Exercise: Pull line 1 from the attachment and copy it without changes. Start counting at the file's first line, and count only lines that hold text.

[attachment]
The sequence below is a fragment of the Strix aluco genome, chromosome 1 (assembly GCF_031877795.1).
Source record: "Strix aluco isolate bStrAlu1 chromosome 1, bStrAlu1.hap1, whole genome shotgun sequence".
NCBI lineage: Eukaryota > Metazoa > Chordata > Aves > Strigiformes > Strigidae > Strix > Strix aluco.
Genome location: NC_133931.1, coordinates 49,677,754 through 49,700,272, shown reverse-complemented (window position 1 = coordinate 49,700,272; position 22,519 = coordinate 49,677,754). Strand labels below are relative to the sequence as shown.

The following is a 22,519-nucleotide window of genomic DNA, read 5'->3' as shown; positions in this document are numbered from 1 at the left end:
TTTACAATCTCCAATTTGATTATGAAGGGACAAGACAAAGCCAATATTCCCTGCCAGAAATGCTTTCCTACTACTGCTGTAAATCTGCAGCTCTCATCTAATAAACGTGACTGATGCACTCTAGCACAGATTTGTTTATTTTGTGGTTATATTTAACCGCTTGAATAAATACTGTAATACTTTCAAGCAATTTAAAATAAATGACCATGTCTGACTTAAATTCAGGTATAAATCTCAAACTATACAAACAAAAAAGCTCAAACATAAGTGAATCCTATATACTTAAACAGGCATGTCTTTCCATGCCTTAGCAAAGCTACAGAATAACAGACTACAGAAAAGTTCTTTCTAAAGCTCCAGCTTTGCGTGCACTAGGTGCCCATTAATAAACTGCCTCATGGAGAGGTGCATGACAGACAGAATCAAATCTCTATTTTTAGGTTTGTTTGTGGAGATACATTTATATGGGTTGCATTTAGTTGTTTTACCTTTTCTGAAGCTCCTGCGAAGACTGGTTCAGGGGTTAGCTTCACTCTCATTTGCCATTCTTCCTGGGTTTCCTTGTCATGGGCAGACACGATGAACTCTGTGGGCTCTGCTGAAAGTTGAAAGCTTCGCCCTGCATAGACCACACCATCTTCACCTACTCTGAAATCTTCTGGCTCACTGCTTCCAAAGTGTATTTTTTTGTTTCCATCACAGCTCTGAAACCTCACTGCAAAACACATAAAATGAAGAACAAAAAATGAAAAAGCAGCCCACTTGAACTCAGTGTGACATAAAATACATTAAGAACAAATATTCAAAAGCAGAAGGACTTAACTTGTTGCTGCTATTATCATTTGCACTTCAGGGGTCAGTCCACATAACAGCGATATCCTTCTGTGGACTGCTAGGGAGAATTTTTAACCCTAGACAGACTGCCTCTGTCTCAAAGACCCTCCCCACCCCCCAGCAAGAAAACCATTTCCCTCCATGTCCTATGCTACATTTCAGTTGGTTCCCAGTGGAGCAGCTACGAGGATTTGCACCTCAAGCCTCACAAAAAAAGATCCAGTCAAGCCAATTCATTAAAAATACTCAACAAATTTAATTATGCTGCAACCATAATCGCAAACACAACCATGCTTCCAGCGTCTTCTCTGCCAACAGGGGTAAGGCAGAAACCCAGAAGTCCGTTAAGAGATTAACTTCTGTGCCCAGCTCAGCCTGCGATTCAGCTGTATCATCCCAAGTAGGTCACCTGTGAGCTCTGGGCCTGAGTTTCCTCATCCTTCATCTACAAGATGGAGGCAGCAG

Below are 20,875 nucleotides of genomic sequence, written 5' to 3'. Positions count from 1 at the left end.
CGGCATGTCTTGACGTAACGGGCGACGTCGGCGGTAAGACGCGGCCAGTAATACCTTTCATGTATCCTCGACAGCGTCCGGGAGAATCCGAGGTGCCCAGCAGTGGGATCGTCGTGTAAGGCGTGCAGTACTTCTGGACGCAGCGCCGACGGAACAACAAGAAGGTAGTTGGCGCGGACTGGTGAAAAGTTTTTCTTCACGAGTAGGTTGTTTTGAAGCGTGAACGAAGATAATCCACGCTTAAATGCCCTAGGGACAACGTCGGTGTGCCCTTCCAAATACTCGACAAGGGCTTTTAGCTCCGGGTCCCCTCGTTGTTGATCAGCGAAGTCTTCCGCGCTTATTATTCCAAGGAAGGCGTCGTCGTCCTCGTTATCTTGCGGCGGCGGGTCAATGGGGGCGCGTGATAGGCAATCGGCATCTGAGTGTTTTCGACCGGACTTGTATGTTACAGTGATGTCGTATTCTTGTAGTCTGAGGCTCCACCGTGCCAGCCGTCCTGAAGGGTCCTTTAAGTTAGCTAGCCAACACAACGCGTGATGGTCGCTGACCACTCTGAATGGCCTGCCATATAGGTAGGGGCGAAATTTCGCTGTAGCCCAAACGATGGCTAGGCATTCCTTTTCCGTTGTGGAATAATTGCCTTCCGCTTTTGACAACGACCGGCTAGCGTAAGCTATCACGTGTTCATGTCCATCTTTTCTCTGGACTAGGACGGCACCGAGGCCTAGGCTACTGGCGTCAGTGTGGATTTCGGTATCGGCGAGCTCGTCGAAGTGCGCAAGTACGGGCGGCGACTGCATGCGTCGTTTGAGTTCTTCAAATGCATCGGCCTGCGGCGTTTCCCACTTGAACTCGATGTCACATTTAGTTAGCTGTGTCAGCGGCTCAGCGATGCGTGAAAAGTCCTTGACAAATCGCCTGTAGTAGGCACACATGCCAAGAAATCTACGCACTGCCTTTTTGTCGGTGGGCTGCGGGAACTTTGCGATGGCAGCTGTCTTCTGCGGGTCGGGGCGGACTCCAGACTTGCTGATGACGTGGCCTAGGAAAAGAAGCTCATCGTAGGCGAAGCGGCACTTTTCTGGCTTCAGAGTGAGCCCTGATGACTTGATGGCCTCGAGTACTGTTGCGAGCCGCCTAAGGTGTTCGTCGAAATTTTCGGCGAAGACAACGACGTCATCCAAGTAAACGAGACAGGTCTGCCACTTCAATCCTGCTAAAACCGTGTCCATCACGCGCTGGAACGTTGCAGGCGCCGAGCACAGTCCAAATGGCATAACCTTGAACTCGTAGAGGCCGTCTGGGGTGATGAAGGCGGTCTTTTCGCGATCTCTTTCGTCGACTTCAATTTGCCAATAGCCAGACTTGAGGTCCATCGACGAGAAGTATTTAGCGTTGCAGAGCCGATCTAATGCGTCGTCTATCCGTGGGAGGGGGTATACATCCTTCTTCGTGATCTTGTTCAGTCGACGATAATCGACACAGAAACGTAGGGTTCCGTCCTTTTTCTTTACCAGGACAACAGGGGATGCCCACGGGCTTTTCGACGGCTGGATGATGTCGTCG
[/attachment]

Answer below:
The sequence below is a fragment of the Strix aluco genome, chromosome 1 (assembly GCF_031877795.1).